Financial management

Are YOU being paid on time? With this new report, you can check how your biggest customers are performing.

- February 10, 2022 3 MIN READ
payment times stack of bills on a spike representing overdue payments

It’s now just over one year since Australia’s biggest companies had to “fess up” and publicly declare how long it takes them to pay their small suppliers. So what’s changed for business owners? asks Bronwyn Reid.

Long payment terms and late payment of invoices have been a source of constant irritation (anger?) for small business owners and managers for a very long time. It has taken years of lobbying to reach this point of at least some transparency.

The Payment Times Register

Australian companies with a turnover greater than$100m now have to lodge a report with the Federal Government every six months. Each company has to report it’s Shortest, Standard (Default), and Longest Payment Terms to their small suppliers.

The first compulsory reporting period closed on 30 June 2021 and the results were published on 30 November 2021. So now we can see the real figures, and no longer have to rely on occasional surveys and anecdotal evidence.

They have to declare what percentage of invoices were paid in the following time brackets:

  • Less than 20 days
  • 21 – 30 days
  • 31 – 60 days
  • 61 – 90 days
  • 91 – 120 days
  • More than 120 days.

(That’s not all they have to report on, but these are the important parts).

6413 large businesses lodged a report.

One-third of invoices are still being paid late …

I have presented the data from just one company below.

payment times

The way the data is presented makes it impossible to tell how many invoices were paid after their official due date. But without that information, I’m going to make a (very reasonable) assumption; any invoice paid after 30 days is “late”. In other words, even if the payment terms are longer than 30 days, they shouldn’t be.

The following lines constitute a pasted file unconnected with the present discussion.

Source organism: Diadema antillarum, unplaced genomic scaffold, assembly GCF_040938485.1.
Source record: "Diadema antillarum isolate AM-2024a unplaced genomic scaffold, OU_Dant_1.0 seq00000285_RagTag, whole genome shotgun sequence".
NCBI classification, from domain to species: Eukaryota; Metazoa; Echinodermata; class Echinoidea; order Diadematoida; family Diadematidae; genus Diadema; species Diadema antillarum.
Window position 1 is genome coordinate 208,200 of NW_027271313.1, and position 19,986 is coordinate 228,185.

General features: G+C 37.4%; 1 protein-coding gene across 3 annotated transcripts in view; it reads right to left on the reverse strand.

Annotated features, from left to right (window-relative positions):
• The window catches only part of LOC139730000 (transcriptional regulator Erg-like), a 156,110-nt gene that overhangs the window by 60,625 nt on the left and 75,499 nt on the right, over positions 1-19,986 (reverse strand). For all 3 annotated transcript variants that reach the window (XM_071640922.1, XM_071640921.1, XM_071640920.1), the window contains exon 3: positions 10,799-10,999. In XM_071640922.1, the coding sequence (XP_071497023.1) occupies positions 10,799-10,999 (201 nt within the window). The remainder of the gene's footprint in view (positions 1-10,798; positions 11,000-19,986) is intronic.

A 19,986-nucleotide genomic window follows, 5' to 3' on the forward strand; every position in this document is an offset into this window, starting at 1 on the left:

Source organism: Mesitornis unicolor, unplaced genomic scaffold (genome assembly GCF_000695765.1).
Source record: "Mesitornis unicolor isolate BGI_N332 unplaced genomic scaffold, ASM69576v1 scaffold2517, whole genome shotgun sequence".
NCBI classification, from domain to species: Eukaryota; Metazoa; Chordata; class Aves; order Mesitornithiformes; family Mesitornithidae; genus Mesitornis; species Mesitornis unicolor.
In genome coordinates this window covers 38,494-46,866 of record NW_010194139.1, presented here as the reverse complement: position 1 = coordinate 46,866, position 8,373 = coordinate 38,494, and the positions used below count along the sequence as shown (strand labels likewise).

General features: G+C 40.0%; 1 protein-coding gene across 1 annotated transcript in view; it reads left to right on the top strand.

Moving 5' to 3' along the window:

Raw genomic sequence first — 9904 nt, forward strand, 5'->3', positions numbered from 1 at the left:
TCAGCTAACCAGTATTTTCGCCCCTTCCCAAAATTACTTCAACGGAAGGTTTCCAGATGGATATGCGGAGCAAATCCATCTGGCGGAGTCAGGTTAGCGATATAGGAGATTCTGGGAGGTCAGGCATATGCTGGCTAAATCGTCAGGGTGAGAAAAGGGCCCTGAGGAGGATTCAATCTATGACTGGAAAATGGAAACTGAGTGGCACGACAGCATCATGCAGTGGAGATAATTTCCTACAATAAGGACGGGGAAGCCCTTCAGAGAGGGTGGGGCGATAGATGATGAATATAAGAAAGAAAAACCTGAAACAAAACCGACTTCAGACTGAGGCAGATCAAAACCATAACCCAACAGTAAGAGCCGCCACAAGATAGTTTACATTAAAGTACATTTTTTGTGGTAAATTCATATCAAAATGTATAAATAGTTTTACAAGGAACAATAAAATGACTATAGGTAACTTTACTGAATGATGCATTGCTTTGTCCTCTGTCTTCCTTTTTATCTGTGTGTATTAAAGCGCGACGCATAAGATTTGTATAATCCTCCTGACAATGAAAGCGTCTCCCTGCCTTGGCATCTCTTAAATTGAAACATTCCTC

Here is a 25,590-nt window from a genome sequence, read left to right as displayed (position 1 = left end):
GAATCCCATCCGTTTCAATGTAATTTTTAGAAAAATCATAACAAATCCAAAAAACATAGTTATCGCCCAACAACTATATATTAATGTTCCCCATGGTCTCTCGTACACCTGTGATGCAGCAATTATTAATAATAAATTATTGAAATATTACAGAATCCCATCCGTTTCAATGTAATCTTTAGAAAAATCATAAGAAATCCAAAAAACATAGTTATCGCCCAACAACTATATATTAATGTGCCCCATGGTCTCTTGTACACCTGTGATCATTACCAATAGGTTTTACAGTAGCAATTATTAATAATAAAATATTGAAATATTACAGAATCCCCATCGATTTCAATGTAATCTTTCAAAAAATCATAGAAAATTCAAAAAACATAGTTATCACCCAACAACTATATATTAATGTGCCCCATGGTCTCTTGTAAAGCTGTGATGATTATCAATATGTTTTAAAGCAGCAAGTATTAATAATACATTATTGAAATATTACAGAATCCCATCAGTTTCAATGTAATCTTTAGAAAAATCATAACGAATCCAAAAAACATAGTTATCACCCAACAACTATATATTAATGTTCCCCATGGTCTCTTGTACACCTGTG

Using this assumption, just over one-third of invoices are still being paid late.

… so there is still a long way to go.

Clearly, there is room for improvement as we pursue the 30-day payment target for all small businesses.

I used the data from the report to create this graph. It shows the breakdown of payment times reported. The story it tells is that just over half of Australia’s big companies still have payment terms greater than 30 days for their small suppliers.

paymengt times

The graph also tells us that there are still companies that have official payment terms of over 120 days. Incredibly, 11 of these were over one year. Imagine waiting a whole year to get paid!

What use is this report to you?

Now that we have this valuable information available to us every 6 months, we can use it as valuable business intelligence.

I know very well the excitement of being contacted by a very large company about the possibility of winning some work with them. But there’s a lot to think through before you leap in and sign the contract…

If you have not dealt with that company before, you won’t know if they are good payers, or one of those that is going to make you wait a whole year for your money. Now you can simply open the Payment Times Register online and search for your prospective client. The report is in spreadsheet format, so searching is as simple as a quick Excel search. In seconds you will be able to see their track record, and use that information to help make your decision, or negotiate better terms before the contract starts.

How to read the numbers

To illustrate how the report numbers can be used, I have chosen an example. That example company’s statistics are in the table that I included earlier on in this article.

This company seems to be doing quite well. Its shortest terms are 30 days, but it is paying almost half (46.9 per cent) its invoices in under 20 days.

As another example, I found a company that needs to sharpen up.  This company’s longest payment terms are 15 days (admirable!), but only about half (56.3 per cent) of its invoices are being paid in that time period or slightly longer.

Now that you know where and how to look for this payment information, you are well-armed with the knowledge you need to make your decision.

Now we all need to watch out for the second report to see if there is any improvement.

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Now read this:

6 tips for dealing with late payments from trusted clients

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